Bob Hoskins’ character Harold Shand in the film ‘The Long Good Friday’ was both a gangster and a visionary. Back in 1980 Harold understood the potential of London’s docklands: ‘….having cleared away the outdated, we’ve got mile after mile, acre after acre of land for our future prosperity… so it’s important that the right people mastermind the new London…’ he says to a boatload of US investors as they pass under Tower Bridge on a trip to the east.
I was reminded of the iconic film while putting together a lecture recently for a conference in Shanghai on the subject of waterfront development. Harold’s vision actually came from script writer Barrie Keeffe who had been a reporter on the Stratford Gazette and got the idea for the storyline from overhearing local councillors discussing the regeneration of the area. Much of Docklands was deserted at that time and good for little else but filming gangster car chases. The London Docklands Development Corporation was set up by the Government in 1981 and as a result, today Canary Wharf stands sentinel at the riverine entrance to London - an iconic reminder of the UK capital’s transformation from a maritime and manufacturing economy to a service economy with a significant focus on the financial sector.
Like Shanghai, London exists because of a river. The Romans who arrived in Britain 2000 years ago selected the area that is now London because it was the earliest spot where they could build a bridge. Because of the River Thames London became a busy port in the medieval period, beginning a relationship with the wider world that remains to this day.
The Chinese have historically appreciated the benefits and delights of waterfront locations; but it has taken us some time to catch up. When Surrey Docks was developed - 90 per cent of the water spaces were filled in. Until recently we have associated waterways with pollution and the big stink. This suspicion of water can be seen to this on the canals where most development turned its back on the water. The fact that an unencumbered waterfront view can provide an uplift in value of anywhere between 25 and 40 per cent means that attitudes are now very different.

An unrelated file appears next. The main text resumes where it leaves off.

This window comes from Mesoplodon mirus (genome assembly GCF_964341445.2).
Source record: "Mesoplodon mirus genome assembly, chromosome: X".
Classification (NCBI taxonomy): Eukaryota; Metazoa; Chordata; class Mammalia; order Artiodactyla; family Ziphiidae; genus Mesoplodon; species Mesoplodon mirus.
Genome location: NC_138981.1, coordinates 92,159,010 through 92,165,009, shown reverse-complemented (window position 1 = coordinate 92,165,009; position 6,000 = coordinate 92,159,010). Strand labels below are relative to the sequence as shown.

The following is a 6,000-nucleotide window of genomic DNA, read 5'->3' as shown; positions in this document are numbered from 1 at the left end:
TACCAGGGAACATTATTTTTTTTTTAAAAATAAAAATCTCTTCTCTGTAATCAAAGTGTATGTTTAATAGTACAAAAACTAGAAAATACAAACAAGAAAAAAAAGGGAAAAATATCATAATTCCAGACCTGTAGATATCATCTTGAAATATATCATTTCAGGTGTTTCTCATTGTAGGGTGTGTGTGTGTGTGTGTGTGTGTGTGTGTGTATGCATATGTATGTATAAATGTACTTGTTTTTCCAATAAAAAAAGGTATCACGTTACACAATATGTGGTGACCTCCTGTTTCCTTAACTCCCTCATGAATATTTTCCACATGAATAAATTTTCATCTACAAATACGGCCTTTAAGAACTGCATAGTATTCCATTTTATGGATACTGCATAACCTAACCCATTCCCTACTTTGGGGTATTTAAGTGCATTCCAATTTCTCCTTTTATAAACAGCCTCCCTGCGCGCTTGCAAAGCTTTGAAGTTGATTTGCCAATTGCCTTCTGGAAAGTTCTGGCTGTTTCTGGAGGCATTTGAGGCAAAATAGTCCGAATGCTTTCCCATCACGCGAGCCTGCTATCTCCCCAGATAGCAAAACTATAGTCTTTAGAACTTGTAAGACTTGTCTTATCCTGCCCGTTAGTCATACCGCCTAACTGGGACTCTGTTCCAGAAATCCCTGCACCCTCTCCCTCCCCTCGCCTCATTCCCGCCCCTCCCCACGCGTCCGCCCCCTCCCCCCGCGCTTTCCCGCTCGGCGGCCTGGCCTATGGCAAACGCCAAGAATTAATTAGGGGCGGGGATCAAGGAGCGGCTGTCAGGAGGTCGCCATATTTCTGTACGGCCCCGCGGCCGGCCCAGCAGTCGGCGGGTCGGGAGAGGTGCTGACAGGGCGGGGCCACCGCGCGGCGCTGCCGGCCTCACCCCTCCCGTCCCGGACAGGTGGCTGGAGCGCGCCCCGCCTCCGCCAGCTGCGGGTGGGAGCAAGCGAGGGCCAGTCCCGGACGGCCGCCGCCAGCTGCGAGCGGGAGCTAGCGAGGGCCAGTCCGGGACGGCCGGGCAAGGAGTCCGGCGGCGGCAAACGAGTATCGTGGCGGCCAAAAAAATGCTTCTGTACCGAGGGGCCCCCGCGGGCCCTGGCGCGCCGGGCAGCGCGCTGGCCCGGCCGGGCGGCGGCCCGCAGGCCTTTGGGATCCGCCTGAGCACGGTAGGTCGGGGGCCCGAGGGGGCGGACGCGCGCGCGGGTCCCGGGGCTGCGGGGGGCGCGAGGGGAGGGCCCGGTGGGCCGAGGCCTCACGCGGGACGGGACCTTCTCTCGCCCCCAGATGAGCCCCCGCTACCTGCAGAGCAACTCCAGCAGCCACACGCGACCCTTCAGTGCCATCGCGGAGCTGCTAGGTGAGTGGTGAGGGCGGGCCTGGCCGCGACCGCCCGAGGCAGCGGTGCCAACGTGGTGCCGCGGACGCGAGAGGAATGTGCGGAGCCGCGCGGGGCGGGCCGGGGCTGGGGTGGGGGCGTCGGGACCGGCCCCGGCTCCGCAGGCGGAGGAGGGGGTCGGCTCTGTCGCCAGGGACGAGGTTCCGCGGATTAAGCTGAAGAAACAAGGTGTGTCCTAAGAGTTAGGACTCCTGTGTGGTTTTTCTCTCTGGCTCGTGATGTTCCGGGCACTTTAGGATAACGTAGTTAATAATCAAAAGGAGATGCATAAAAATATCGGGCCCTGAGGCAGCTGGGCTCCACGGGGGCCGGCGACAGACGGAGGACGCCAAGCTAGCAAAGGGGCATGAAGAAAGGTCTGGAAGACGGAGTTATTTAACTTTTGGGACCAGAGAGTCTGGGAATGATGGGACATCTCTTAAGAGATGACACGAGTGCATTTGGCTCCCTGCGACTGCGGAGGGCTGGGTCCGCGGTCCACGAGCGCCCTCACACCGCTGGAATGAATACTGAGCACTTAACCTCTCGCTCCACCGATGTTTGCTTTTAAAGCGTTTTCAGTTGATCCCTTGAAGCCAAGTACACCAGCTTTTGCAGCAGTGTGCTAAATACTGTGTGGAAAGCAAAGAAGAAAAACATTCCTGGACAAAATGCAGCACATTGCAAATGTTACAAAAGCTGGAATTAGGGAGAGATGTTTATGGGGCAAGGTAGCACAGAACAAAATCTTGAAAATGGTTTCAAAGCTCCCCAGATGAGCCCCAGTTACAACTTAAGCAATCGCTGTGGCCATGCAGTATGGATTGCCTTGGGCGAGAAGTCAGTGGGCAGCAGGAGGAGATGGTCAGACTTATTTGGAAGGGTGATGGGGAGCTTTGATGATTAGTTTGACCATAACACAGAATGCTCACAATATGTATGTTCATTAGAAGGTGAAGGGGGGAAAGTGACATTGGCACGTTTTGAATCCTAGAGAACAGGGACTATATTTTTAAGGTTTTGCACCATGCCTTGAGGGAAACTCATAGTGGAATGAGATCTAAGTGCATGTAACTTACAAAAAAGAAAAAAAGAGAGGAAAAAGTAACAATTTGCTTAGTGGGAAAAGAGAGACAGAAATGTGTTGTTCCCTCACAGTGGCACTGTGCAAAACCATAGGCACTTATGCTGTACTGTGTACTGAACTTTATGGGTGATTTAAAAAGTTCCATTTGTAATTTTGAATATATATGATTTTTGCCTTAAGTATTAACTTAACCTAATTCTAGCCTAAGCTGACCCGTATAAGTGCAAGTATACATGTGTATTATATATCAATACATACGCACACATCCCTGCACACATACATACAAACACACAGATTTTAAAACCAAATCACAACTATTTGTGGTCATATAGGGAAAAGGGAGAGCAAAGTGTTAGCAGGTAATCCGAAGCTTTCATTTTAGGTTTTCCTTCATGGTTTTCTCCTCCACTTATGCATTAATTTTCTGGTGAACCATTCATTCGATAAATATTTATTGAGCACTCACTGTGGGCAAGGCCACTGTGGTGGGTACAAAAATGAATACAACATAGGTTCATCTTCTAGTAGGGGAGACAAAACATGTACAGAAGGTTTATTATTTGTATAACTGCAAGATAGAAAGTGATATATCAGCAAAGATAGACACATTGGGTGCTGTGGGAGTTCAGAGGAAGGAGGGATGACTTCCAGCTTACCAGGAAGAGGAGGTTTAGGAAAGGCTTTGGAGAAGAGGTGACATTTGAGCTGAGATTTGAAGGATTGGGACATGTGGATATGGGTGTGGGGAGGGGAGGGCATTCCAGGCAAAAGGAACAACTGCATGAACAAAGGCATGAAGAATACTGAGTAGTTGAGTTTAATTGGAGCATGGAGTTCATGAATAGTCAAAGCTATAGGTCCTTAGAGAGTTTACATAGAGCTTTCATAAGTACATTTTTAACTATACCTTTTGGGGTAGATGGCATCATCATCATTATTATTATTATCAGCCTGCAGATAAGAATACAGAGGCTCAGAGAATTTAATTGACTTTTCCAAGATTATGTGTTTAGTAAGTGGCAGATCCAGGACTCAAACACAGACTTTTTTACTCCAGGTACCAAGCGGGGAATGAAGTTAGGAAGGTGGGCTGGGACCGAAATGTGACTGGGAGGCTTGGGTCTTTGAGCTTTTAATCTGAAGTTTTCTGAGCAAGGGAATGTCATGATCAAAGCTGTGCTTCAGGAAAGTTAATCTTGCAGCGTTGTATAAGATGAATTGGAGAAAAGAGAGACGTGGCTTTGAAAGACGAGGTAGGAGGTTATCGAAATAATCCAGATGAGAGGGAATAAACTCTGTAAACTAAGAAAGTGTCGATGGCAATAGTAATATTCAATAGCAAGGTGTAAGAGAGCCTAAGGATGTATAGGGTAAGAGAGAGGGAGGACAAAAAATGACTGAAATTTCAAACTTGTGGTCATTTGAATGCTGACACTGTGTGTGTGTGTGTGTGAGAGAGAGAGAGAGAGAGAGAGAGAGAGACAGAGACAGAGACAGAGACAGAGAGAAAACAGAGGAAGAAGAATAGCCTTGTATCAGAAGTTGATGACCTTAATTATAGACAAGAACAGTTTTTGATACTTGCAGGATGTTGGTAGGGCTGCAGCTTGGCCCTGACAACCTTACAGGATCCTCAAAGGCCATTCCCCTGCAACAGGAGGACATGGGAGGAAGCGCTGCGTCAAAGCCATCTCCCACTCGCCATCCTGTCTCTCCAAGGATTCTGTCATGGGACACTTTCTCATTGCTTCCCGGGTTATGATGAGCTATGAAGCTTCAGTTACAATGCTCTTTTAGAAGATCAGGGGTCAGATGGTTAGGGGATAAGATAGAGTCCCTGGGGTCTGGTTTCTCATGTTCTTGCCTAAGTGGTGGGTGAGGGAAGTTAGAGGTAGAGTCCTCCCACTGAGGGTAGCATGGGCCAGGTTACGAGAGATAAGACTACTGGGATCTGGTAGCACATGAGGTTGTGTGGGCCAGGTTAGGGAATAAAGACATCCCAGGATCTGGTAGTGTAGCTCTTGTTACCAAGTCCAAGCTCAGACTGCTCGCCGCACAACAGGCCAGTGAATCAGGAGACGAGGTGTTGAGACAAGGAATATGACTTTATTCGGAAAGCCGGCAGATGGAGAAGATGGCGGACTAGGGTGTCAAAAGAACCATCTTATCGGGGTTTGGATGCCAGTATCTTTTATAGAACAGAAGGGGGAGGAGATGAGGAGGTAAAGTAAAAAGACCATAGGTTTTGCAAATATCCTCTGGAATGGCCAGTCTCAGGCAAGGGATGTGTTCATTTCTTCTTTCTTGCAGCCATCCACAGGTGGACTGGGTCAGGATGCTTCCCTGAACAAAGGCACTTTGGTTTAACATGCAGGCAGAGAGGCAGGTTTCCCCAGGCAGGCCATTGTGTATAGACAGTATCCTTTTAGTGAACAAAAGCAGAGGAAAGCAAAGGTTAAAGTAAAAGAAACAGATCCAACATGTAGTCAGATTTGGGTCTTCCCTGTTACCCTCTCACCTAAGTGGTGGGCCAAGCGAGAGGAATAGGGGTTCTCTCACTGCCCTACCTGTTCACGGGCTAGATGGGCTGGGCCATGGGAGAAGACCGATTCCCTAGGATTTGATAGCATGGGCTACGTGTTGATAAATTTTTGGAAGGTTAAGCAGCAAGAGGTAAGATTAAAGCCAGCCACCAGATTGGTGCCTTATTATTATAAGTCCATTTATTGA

Chinese developers have snapped up some of the larger waterfront sites in London. The Lots Road Power station in Chelsea is being developed by Hutchinson Whampoa with a couple of towers by the river, shops and restaurants in the old power station building and a series of bridges that link the two sides of the development along Chelsea Creek. The same developer is building the new Convoys Wharf at Deptford. Chinese developers Knight Dragon are building 15,000 homes at Greenwich Peninsula. Chinese developer Asian Business Port is constructing a new business park overlooking Royal Albert Dock.
But with Silvertown Quays only receiving planning permission last October and with Greenwich Peninsula on a 20 year development programme Bob Hoskins would have been alarmed to find out that it was going to take over fifty years to replace the docks and industry of the East End. If you’d told him that then you’d probably have ended up in the meat freezer.
First published in On Office magazine
Peter Murray, commenting on London, architecture, cycling and cities